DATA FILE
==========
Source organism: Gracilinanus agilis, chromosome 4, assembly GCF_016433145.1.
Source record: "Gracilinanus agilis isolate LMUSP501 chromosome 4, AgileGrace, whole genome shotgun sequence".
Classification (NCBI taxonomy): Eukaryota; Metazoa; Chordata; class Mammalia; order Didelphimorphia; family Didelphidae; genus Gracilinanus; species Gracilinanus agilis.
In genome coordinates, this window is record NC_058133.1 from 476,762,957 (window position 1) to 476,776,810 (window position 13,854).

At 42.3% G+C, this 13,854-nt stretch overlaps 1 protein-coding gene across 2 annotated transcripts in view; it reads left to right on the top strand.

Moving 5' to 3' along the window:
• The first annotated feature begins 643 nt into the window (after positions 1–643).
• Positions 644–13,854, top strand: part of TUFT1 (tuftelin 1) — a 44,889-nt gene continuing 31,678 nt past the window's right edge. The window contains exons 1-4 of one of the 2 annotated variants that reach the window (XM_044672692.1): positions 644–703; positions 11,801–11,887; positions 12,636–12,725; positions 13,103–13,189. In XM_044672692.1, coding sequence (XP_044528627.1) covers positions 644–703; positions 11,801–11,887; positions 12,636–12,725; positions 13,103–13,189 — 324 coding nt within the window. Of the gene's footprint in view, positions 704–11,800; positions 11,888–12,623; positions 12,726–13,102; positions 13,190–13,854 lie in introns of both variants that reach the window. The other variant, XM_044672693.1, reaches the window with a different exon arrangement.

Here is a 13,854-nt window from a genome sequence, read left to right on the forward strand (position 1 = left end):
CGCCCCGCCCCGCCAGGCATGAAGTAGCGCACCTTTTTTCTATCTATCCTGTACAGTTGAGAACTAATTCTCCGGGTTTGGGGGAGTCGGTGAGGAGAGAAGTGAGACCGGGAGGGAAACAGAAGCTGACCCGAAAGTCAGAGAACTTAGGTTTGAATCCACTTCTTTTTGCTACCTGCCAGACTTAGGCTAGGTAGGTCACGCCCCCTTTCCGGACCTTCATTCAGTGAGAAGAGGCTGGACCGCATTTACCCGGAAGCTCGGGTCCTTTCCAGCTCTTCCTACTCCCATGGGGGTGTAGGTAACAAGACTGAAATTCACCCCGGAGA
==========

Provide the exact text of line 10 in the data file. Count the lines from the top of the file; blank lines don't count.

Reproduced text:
CGCCCCGCCCCGCCAGGCATGAAGTAGCGCACCTTTTTTCTATCTATCCTGTACAGTTGAGAACTAATTCTCCGGGTTTGGGGGAGTCGGTGAGGAGAGAAGTGAGACCGGGAGGGAAACAGAAGCTGACCCGAAAGTCAGAGAACTTAGGTTTGAATCCACTTCTTTTTGCTACCTGCCAGACTTAGGCTAGGTAGGTCACGCCCCCTTTCCGGACCTTCATTCAGTGAGAAGAGGCTGGACCGCATTTACCCGGAAGCTCGGGTCCTTTCCAGCTCTTCCTACTCCCATGGGGGTGTAGGTAACAAGACTGAAATTCACCCCGGAGA